Sunday started with a hike up Mount Vesuvius. Both beaches in Capri and Positano were at the bottom of a few hundred steps, but at least there were steps. The path up Vesuvius was a forty five degree angle made of gravel that your shoes would sink into and cover you in dust. Luckily, we were shielded from the sun and misted by clouds crashing into the side of the mountain. We finished the trip with Pompeii and the friendliest tour guide. I always find it funny that one of the most well preserved buildings was the brothel. Even the indiscrete frescos remain. This time I picked up some interesting facts I didn’t remember learning before, such as small white marble was put in-between the street stones to act as reflectors of the moonlight at night, and some pillars are partially brick because the Romans repaired Greek structures with bricks.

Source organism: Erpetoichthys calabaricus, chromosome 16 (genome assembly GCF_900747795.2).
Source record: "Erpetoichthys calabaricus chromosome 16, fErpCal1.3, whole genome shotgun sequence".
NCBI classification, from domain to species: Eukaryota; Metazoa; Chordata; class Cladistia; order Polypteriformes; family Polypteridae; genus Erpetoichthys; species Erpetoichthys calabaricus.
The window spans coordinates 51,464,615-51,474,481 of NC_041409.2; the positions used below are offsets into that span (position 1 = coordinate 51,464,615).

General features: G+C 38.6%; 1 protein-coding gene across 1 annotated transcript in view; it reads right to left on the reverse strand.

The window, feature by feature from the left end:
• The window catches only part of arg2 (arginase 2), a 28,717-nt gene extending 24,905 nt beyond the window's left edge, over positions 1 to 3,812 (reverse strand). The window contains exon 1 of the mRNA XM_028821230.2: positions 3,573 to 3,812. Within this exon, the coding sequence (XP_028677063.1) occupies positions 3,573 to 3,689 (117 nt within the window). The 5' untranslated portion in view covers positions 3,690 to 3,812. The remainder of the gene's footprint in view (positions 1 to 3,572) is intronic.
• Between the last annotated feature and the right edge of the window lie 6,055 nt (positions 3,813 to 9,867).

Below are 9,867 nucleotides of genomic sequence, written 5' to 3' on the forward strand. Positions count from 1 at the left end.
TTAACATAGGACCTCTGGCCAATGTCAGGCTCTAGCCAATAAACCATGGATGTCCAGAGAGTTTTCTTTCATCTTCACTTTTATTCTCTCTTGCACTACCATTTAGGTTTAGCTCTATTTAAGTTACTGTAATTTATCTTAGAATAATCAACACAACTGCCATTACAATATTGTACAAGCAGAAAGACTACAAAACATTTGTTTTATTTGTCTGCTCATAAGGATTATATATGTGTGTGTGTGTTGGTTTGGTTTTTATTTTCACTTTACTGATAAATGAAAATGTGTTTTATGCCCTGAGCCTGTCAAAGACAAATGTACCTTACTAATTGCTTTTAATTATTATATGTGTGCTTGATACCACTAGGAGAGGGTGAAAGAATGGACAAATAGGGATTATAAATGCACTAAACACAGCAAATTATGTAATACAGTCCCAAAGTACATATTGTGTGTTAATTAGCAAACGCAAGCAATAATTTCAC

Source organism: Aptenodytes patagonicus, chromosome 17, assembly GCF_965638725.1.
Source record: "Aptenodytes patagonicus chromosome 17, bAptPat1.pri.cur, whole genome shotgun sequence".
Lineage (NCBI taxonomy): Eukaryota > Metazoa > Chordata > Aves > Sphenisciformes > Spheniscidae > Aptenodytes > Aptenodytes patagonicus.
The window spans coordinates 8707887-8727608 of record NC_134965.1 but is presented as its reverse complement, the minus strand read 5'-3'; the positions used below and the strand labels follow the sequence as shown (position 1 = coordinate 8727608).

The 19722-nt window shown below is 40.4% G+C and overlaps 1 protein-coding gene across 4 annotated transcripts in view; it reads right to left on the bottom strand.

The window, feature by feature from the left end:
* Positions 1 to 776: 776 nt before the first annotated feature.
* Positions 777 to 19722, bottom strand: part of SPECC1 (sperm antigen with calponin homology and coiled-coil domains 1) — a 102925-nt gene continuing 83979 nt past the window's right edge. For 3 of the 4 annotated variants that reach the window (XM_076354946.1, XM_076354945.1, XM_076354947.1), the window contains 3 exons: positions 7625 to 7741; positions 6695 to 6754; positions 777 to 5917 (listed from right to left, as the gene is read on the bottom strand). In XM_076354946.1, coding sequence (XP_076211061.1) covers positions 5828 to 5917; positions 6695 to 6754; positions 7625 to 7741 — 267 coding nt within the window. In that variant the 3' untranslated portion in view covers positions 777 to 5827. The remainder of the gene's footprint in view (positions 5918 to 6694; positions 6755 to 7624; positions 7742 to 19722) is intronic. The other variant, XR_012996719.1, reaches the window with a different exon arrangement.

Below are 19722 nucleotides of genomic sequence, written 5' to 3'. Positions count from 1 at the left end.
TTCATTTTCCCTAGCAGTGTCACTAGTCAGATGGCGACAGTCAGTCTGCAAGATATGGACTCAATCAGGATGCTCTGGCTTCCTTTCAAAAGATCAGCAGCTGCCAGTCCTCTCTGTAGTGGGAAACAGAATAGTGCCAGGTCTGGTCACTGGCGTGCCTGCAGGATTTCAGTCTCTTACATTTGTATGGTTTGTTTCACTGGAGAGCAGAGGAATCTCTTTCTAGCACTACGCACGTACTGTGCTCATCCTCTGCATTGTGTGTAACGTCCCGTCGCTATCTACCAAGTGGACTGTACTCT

My favorite part of the weekend was leaping off the rocks into the water. Even though it was a little scary and I had to trick myself into jumping, the fall was exhilarating and the cool water was the perfect reward. For me, I view traveling the same way. I love beach vacations where you just lay out on the sand and relax, but vacations where you travel to explore new places aren’t meant to be relaxing. Traveling is supposed to be a little scary because you’re not sure if you can climb 600 steps or you don’t speak Italian, but those are also the things that make traveling so exciting. The reward is the new sights and food you wouldn’t have had otherwise. I hope I can always trick myself into going because the world is a beautiful place worth seeing.
Jenni Antane is a student at Northwestern University and is blogging from her summer abroad with the Italiana Langauge and Culture in Florence program, in Florence, Italy.